BEIRUT — Antigovernment activists in Syria said the military fired Scud missiles into at least three rebel-held districts of Aleppo on Friday, flattening dozens of houses, killing at least 12 civilians and burying perhaps dozens of others under piles of rubble.
The assertion, which appears to be corroborated by videos posted on the Internet, came one day after Syrian government targets in central Damascus were hit by multiple car bombings that were among the deadliest and most destructive so far in the nearly two-year-old conflict.
The report said the Hamra, Tariq al Bab, and Hanano areas of Aleppo were hit with Scuds, which are not known for their accuracy; it was the second report this week of the military using such missiles on rebel-held areas.
Aleppo, once Syria’s commercial capital, has become one of the focal points of rebellion in the uprising against President Bashar Assad. On Tuesday, according to activists in the city, a Syrian missile leveled part of Jabal Badro, another neighborhood controlled by the rebels.
The Syrian Observatory for Human Rights, a Britain-based group with contacts inside Syria, said in a statement that the victims of missile explosions in Aleppo on Friday included children and that the number of victims ‘‘is expected to rise significantly because there are dozens of wounded under the rubble.’’
State-run news media made no immediate mention of the Aleppo attacks. The website of Syria’s official SANA news agency was dominated by the aftermath of the car bombings in Damascus on Thursday, which killed more than 70 people. The ferocity and scope of those bombings were unusual for central Damascus, which until now has been largely insulated from the carnage and destruction wrought by the conflict in the city’s outer suburbs and other parts of the country.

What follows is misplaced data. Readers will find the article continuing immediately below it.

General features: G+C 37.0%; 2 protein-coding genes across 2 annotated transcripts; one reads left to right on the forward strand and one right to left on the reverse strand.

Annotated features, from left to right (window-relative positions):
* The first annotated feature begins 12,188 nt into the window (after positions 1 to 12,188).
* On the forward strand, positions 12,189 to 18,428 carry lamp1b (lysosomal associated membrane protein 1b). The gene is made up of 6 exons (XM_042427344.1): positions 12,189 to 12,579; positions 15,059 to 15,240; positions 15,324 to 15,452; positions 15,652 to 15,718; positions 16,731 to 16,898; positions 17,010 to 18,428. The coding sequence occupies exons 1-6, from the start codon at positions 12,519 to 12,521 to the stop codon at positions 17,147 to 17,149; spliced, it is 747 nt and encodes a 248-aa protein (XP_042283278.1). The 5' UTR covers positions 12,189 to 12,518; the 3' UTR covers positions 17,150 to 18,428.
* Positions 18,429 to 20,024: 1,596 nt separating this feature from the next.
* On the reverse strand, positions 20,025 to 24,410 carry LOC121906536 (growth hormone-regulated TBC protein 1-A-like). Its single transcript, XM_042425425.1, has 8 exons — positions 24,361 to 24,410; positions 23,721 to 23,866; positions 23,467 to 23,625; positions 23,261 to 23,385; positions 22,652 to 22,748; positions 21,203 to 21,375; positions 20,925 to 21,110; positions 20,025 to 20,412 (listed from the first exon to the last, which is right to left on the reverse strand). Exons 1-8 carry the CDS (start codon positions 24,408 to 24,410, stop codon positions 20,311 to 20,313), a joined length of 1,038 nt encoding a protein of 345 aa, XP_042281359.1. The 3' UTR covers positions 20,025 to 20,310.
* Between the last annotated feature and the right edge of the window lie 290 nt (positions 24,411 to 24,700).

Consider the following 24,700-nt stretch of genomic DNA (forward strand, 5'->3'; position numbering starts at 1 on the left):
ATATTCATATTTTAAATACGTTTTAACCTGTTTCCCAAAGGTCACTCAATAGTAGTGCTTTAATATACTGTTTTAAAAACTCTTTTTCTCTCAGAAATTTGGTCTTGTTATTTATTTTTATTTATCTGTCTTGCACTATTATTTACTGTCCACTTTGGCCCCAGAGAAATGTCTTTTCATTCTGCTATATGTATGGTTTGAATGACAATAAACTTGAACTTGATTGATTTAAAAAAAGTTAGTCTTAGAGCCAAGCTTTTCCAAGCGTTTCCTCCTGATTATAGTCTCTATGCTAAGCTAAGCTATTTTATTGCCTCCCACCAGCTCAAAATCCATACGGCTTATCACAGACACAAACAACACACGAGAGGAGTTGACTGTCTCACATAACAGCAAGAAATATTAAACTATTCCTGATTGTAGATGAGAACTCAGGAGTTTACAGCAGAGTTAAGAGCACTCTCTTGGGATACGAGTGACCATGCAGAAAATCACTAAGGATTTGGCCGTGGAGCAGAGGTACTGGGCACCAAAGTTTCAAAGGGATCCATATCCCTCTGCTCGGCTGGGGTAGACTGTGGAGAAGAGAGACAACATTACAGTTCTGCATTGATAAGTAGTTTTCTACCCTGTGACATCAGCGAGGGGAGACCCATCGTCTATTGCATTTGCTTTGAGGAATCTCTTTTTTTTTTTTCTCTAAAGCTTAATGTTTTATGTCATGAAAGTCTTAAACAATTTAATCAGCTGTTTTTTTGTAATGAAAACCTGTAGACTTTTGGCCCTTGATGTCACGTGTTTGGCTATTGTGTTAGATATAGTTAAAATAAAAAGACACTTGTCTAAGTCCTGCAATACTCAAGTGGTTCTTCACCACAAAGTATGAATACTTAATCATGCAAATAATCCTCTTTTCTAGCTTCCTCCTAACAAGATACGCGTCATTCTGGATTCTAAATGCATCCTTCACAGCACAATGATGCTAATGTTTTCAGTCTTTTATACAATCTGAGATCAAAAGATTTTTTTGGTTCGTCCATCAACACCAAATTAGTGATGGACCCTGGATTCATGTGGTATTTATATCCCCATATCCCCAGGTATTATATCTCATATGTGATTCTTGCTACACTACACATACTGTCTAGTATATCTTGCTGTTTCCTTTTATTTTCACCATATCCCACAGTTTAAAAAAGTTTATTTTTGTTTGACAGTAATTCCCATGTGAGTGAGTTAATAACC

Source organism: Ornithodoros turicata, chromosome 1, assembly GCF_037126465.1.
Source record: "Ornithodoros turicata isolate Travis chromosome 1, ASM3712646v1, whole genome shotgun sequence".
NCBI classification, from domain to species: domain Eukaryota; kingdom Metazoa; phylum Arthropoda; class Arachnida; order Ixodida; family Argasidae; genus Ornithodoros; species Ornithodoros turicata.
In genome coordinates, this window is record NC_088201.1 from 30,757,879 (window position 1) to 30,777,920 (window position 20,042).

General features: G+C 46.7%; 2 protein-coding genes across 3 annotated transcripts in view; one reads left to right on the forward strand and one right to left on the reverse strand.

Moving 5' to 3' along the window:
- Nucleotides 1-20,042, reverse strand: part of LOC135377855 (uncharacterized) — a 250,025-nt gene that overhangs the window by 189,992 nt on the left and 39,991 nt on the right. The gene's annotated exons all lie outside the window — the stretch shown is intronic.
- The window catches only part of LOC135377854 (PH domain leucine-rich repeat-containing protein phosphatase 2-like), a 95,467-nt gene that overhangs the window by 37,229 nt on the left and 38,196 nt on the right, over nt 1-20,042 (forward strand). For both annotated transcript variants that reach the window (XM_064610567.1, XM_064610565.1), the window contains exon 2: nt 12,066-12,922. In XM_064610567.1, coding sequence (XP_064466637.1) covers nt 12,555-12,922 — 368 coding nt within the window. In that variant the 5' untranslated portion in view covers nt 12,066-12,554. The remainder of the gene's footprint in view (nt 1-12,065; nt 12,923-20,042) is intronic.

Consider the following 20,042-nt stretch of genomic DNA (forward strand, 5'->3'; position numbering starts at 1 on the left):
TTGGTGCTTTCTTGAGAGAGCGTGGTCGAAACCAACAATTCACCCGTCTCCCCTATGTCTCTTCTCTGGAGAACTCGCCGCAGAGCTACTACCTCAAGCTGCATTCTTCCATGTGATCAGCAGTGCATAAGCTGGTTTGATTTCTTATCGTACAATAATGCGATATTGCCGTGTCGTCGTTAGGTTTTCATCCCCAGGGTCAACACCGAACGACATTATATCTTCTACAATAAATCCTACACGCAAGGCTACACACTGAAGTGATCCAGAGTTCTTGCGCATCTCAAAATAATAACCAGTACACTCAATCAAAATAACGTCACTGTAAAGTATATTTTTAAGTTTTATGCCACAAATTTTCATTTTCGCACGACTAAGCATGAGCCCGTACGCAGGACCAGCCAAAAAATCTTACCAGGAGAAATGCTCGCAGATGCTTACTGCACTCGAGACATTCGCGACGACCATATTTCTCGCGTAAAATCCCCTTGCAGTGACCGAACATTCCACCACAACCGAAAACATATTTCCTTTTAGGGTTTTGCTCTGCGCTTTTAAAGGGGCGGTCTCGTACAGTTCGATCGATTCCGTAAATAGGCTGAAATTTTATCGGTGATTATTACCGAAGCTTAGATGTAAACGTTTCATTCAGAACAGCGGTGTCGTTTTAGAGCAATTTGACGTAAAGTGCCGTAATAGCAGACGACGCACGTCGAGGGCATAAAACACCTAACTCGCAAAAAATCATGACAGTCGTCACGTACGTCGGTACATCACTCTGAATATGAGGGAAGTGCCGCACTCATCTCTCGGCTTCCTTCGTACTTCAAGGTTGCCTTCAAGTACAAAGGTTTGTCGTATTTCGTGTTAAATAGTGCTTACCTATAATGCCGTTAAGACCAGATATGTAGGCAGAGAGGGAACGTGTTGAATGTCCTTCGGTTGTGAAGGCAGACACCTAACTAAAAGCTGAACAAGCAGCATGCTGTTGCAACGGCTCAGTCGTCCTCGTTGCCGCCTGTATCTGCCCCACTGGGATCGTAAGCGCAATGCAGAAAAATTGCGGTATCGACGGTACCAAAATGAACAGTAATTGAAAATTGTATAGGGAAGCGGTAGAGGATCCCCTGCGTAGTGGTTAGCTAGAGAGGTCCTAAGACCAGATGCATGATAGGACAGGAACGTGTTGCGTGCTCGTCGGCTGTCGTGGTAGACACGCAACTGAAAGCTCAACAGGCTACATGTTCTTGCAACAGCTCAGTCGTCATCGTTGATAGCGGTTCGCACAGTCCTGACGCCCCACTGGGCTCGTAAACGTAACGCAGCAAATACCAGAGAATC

Most of the casualties in Damascus were caused by an especially powerful bomb near the headquarters of Assad’s Ba’ath Party and the Russian Embassy, which were both damaged, according to Russian news reports and witnesses contacted in the capital. SANA reported that a hospital and neighboring schools also were damaged.
No group has taken responsibility for the Damascus bombings but the government has said they were carried out by terrorists, its generic description for the alliance of armed rebels seeking to oust Assad.
The National Coalition of Syrian Revolutionary and Opposition Forces, the main Syrian group for the opposition, which was meeting in Cairo at the time, condemned the bombings, as did its Western supporters, including the United States.
Victoria Nuland, a State Department spokeswoman, told reporters on Thursday that the United States denounced such bombings as ‘‘indiscriminate acts of violence against civilians or against diplomatic facilities.’’ The attacks violate international law, she said, adding that ‘‘perpetrators on all sides have to be held accountable.’’
Nonetheless, the bombings appeared to create a new source of diplomatic friction between the United States and Russia, which has supported the Syrian government during the conflict and has rejected any proposed solution that would force Assad to relinquish power.
Russia’s mission to the United Nations accused the United States of blocking its attempt to seek approval of a Security Council statement that would have condemned the Damascus bombings as terrorism. The US mission denied the accusation, saying it only requested that the Russian statement include a paragraph that also condemned the Syrian government’s ‘‘continued, indiscriminate use of heavy weaponry against civilians.’’